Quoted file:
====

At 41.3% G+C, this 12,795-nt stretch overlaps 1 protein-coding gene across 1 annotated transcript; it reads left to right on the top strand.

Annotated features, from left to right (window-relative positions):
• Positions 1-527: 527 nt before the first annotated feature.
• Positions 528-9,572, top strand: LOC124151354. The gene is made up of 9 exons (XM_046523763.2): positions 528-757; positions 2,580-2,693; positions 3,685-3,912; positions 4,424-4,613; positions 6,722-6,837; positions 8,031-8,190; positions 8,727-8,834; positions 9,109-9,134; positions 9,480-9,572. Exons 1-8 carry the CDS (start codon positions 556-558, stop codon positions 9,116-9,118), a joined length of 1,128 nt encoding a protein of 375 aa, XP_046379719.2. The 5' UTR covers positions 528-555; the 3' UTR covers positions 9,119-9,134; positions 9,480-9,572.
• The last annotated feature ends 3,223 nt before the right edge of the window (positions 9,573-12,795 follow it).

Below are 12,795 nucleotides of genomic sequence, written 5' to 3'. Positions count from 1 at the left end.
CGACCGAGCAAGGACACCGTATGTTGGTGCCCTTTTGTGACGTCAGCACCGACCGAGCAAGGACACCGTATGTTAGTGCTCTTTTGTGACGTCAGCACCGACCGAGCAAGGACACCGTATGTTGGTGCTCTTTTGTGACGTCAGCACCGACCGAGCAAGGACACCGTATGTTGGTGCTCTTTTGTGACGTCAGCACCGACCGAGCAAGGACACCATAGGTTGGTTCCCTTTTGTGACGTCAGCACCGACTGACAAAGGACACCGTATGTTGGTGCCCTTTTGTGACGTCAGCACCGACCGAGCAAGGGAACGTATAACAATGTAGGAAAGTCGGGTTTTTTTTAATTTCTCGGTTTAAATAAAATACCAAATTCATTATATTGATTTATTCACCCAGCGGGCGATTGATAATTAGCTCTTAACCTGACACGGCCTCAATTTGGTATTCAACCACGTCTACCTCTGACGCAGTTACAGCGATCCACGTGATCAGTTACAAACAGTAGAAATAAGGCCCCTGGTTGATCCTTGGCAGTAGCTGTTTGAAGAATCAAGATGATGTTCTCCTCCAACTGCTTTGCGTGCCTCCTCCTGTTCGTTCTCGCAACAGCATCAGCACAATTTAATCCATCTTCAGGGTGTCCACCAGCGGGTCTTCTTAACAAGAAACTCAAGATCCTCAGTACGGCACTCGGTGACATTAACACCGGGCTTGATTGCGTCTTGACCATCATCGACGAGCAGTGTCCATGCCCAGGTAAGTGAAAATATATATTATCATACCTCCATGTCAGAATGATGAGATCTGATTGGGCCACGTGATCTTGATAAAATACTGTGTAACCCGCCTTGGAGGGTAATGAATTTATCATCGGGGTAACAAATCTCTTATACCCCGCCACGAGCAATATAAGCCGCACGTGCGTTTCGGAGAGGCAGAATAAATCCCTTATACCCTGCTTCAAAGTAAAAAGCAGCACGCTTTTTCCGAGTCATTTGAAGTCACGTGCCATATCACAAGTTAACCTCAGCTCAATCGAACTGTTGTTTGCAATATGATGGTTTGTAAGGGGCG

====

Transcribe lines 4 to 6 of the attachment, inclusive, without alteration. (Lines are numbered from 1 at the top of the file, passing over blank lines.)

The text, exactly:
• Positions 528-9,572, top strand: LOC124151354. The gene is made up of 9 exons (XM_046523763.2): positions 528-757; positions 2,580-2,693; positions 3,685-3,912; positions 4,424-4,613; positions 6,722-6,837; positions 8,031-8,190; positions 8,727-8,834; positions 9,109-9,134; positions 9,480-9,572. Exons 1-8 carry the CDS (start codon positions 556-558, stop codon positions 9,116-9,118), a joined length of 1,128 nt encoding a protein of 375 aa, XP_046379719.2. The 5' UTR covers positions 528-555; the 3' UTR covers positions 9,119-9,134; positions 9,480-9,572.
• The last annotated feature ends 3,223 nt before the right edge of the window (positions 9,573-12,795 follow it).

Below are 12,795 nucleotides of genomic sequence, written 5' to 3'. Positions count from 1 at the left end.